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[Solved] 5160 & wrought iron San Mai

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Chris Magnus
Posts: 5
Active Member Apprentice Bladesmith
Topic starter
 

I have a large supply of log truck leaf springs and 2 large wrought iron wagon wheels.   Did a test last weekend with the leaf San Mai between the wrought-iron.  Most of it was solid, buy delam all the way around the edges on both sides. Next time I'm going to mig weld it all the way around.   Just looking for any tips if someone has experience with this. Thanks have a great day

 
Posted : 27/10/2022 12:28 pm
Ed Caffrey
Posts: 0
Estimable Member Master Bladesmith
 

 I've had lots of experience with both... 5160 does not play well with others...or with itself! That's likely the reason you got delamination...because that what 5160 does when you try to forge weld it. It can be forge welded flaw free, but that is the exception rather than the rule.

  That is.... assuming what you have is actually 5160. Ever since "Spec-Manufacturing" became the norm, those old charts circulating around the internet of what items are made of what steel are useless.

  Unless those springs were pulled from a pre 1980 truck, it very likely that the material IS NOT 5160.  Between then and now, there have been no less than 18 different alloys used for both leaf and coil springs, so saying it's 5160 is just a shot in the dark. 

  Hard experience has taught me to steer clear of 5160 when it comes to forge welding...using it dramatically reduces your chances for success right from the start.   Wrought iron also introduces an wide set of variables into forge welding....with near to zero carbon, working and welding temps are extremely high as compared to even low carbon steels.  In other words, you're not only handicapping yourself trying to forge weld 5160, but even more so when you throw in the wrought iron. 

   In the end,you can waste a lot of time, effort, and supplies trying to make it work....but its a lot like trying to ice skate uphill. 

 

   

 

 
Posted : 28/10/2022 9:00 am
Chris Magnus reacted
Chris Magnus
Posts: 5
Active Member Apprentice Bladesmith
Topic starter
 

Thank you Ed, 🙂  yes yes and yes. I understand leaf springs are proprietary these days/ high alloy steel and the wrought has almost zero carbon.....inturn makeing it extremely difficult,   that's the hole point of the project. I know it's been done before but I don't see it available for knife makers to work with. I'm a blacksmith and Damascus supplier striving to provide products that are unique and difficult, so goes this project and me with ice skates on and a winch line attached to my britches.......I have a large supply of both materials.  Last night I made a nother pice,  I placed printer card stock between the layers, mig welded seams all the way around leaving a small gap on corner after I welded handle on and let it cool down I let it soak in kerosene for few min then tossed it in the forge, got the pice up to 2900 degrees let it soak for 10 min at temp, drew it out with my press then back in forge and shut it down to let it cool down over night. Wount be able to grind the edges until Saturday.  The paper and kerosene.....are me doing a sincetific wild ass guess, hoping the wrought iron will absorb the carbon helping it bond.  Sorry about my spelling is very poor. Side not talked to a auction guy yesterday named Romey bromwich........we got side tracked from the sale and turned out he was a ABS journeyman and mentioned you by name,  it's a small world,   thank you agin Ed 🤠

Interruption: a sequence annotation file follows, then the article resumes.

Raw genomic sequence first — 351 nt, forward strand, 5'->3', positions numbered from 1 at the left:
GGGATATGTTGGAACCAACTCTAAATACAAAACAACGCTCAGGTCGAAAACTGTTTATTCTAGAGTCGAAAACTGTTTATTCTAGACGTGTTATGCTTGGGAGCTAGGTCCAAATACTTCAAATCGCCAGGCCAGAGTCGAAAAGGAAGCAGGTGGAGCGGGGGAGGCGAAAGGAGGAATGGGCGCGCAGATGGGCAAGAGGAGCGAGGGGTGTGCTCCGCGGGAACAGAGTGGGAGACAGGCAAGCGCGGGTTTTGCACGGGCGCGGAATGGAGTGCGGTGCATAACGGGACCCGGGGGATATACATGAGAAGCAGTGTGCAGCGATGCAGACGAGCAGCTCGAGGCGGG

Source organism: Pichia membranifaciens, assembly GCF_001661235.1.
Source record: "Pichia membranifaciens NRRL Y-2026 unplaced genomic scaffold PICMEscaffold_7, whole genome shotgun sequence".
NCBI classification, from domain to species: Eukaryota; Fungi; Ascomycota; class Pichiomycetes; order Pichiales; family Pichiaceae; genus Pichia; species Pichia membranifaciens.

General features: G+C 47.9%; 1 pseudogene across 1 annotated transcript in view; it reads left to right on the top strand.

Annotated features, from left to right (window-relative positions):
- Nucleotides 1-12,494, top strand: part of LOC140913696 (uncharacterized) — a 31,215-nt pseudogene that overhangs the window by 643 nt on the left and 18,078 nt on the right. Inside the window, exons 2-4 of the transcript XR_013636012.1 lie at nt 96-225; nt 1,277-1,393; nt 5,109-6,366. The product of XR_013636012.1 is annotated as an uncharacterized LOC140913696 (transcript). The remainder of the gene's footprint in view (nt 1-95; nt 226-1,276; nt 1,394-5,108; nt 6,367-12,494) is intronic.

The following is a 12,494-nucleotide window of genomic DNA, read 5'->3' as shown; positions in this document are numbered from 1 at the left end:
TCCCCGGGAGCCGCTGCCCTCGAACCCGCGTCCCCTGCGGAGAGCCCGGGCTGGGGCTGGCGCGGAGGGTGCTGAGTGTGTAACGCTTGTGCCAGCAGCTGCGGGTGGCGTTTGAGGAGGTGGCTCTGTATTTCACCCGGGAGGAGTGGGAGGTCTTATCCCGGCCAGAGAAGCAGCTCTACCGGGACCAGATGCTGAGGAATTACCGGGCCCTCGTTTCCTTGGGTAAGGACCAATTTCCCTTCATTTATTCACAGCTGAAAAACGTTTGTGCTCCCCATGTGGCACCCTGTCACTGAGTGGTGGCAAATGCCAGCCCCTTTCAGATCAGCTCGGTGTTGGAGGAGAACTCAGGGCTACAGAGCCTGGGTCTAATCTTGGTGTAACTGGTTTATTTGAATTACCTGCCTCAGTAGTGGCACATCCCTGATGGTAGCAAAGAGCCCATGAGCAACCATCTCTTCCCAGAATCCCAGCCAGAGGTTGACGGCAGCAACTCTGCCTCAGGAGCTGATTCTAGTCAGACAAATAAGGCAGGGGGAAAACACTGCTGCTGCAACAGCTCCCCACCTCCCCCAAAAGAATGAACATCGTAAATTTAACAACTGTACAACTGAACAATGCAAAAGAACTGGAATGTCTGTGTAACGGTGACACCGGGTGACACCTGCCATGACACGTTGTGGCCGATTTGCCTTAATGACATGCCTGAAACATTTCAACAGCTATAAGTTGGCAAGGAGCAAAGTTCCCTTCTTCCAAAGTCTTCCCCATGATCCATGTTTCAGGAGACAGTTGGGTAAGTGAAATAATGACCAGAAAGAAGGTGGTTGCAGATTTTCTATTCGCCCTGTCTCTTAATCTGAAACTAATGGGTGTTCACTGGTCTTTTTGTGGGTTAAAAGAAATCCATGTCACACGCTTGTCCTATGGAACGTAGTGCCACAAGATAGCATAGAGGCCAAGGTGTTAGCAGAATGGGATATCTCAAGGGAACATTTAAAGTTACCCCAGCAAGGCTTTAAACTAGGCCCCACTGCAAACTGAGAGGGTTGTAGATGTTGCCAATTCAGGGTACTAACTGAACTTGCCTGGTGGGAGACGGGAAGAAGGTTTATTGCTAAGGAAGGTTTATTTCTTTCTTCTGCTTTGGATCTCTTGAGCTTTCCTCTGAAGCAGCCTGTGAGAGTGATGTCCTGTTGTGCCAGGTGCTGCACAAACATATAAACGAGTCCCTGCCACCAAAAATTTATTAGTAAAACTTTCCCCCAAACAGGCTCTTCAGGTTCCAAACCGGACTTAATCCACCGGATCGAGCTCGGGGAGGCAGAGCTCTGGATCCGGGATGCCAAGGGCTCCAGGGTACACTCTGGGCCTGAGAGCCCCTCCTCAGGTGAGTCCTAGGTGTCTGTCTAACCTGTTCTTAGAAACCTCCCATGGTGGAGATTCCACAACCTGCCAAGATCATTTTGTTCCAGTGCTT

Posted : 28/10/2022 10:50 am
Ed Caffrey
Posts: 0
Estimable Member Master Bladesmith
 

 Romey!  I've not talked to him in a while.  He's good people!   

  If you're producing materials (damascus) for sale, I'd give any combo with 5160 in the mix a hard pass.  Sooner or later (I'd say sooner) it will cause you a lot of grief when a client comes across flaws in the material.  (Been there...done that.... and didn't even want the T-shirt!) 

  Another word of advice.... get yourself a supply of vermiculite, and a suitable container for annealing. While putting material in the forge and allowing it to cool down with the forge (as in overnight), can be used in a pinch.... it's just a "spotty" anneal.  

  If you're welding at those high temps (I understand you're doing it because of the wrought), make darn sure you thermal cycle to get the grain refined....otherwise that grain will look like a gravel road, and all the bad stuff that comes along with it.

  Best of Luck on the project!  Keep us posted on the progress!   

 
Posted : 28/10/2022 3:45 pm
Chris Magnus reacted
Chris Magnus
Posts: 5
Active Member Apprentice Bladesmith
Topic starter
 

Thank you agin Ed,  great advice.   Having a master bladesmith like you around that cares enough to help us little guys out is such a amazing resource, thank you agin Ed and thank you to the American bladesmith society 😊 

 
Posted : 28/10/2022 3:59 pm
Ed Caffrey
Posts: 0
Estimable Member Master Bladesmith
 
Posted by: @chris-magnus

Thank you agin Ed,  great advice.   Having a master bladesmith like you around that cares enough to help us little guys out is such a amazing resource, thank you agin Ed and thank you to the American bladesmith society 😊 

As it should be Chris!  Best of luck with the project!    

 
Posted : 29/10/2022 9:15 am
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